Deloitte - Open Banking Report - how to flourish in an uncertain future
Retail banking has faced a number of disruptive threats in the past, but each time the traditional banks have adapted and grown stronger. Key events include the introduction of telephone banking in the late 80s and online banking in the 90s, the impact of 2008’s global financial crisis and the more recent FinTech explosion. In addition, a number of new ‘direct’ banks emerged in both the 80s and 90s, seeking to exploit their lack of a branch network as a competitive cost advantage. Although there were select successes, these new entrants were largely unable to make significant dents in incumbents’ market share. Each of these new developments led some market commentators at the time to predict the imminent demise of banking as we know it. However, while telephone and online banking have caused customers to migrate from the bank branch to new channels,
the traditional banking business model arguably remains broadly unchanged. This is  despite the great technological advances of recent decades. Retail banks still take deposits and lend money, predominantly earning their revenue from the net interest margin this generates. Banks continue to retain ownership of the customer relationship, and, crucially, of customer data. And FinTechs are yet to make significant inroads into the UK retail banking space. So it would be easy to dismiss all the current talk of disruption in the marketplace. However, we believe it really is different this time. Why? Because of the potentially significant impact of open banking, driven by regulation and enabled by advances in technology. The phrase ‘open banking’ is used to describe the shift from a
closed model to one in which data is shared between different members of the banking ecosystem with authorisation from the customer. So open banking demands a fundamental rethink of the traditional banking business model, enabling banking to become more customer-centric. The exchange of customer data looks set to level the playing field between incumbents and new entrants, increasing competition. Even more importantly, open banking will facilitate the creation of new products and services that were previously impossible to imagine. The possibilities are innumerable.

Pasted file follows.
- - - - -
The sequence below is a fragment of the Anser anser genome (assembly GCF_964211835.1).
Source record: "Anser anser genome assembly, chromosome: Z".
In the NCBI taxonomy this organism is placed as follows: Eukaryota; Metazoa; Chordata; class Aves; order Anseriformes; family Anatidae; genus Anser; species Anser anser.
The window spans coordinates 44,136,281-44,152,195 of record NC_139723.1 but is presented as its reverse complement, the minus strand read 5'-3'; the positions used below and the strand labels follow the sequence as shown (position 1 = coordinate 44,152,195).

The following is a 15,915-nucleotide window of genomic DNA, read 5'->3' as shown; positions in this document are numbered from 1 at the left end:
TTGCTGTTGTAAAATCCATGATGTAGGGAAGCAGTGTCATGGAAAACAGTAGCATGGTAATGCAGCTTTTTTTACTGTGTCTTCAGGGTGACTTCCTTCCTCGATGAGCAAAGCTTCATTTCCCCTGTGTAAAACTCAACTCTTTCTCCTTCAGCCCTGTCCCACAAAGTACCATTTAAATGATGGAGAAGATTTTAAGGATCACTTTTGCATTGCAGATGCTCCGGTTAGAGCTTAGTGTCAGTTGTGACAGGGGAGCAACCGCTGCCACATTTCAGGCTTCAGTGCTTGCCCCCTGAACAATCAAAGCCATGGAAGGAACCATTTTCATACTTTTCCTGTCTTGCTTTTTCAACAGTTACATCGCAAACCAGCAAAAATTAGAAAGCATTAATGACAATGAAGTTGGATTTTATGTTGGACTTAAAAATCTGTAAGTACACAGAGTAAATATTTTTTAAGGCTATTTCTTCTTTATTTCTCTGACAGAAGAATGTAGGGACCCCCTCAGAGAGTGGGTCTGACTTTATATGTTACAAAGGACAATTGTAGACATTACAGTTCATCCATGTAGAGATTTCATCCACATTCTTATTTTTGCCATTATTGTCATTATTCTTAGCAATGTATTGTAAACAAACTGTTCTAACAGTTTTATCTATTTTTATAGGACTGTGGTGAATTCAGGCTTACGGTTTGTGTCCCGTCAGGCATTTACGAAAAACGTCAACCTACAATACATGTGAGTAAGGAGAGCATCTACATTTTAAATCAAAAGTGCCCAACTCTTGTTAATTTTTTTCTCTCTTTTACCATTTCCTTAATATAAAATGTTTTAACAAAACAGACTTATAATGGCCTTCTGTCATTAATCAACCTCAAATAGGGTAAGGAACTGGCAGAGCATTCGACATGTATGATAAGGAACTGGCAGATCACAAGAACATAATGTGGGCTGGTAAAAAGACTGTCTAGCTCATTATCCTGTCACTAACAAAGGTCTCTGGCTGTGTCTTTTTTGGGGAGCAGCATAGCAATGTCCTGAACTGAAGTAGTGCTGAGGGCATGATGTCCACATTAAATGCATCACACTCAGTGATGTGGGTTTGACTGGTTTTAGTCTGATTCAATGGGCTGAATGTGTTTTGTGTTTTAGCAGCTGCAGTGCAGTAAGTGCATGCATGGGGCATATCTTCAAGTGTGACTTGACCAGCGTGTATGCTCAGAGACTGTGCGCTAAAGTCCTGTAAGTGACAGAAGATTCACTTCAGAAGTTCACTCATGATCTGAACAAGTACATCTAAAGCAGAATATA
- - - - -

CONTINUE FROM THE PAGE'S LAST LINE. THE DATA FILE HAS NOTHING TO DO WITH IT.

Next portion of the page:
In this paper, we explain what open banking really means and lay out scenarios for the future that it will create. The Competition and Markets Authority’s (CMA’s) open banking
initiatives stem from its investigation into personal current accounts, business current accounts and small and medium-sized enterprise (SME) loans. To find out what consumers and SMEs truly want from digital banking, Deloitte has also commissioned YouGov to conduct surveys of both these segments. Our research shows that the threat to the traditional banking business model is real. But while the threats to incumbent banks are greater than ever, so are the opportunities. In an extreme scenario, some banks could be relegated to the background as infrastructure providers while other entities – FinTechs, tech giants and price-comparison websites (PCWs), for example – could come to own the customer relationship. As a result, these could potentially become the leading brands in banking – without ever taking customer deposits or lending onto their own balance sheets. However, incumbent banks that embrace open banking to create new sources of revenue and new propositions may enjoy a significant advantage, given their access to existing customers, strong brands and expertise. As a result, incumbent banks have a real opportunity to win the battle for the customer interface and, therefore, the customer relationship. The future of banking is far from certain. However, we hope this paper will spark a debate. We plan to explore the various implications for banks in further detail throughout the coming year.
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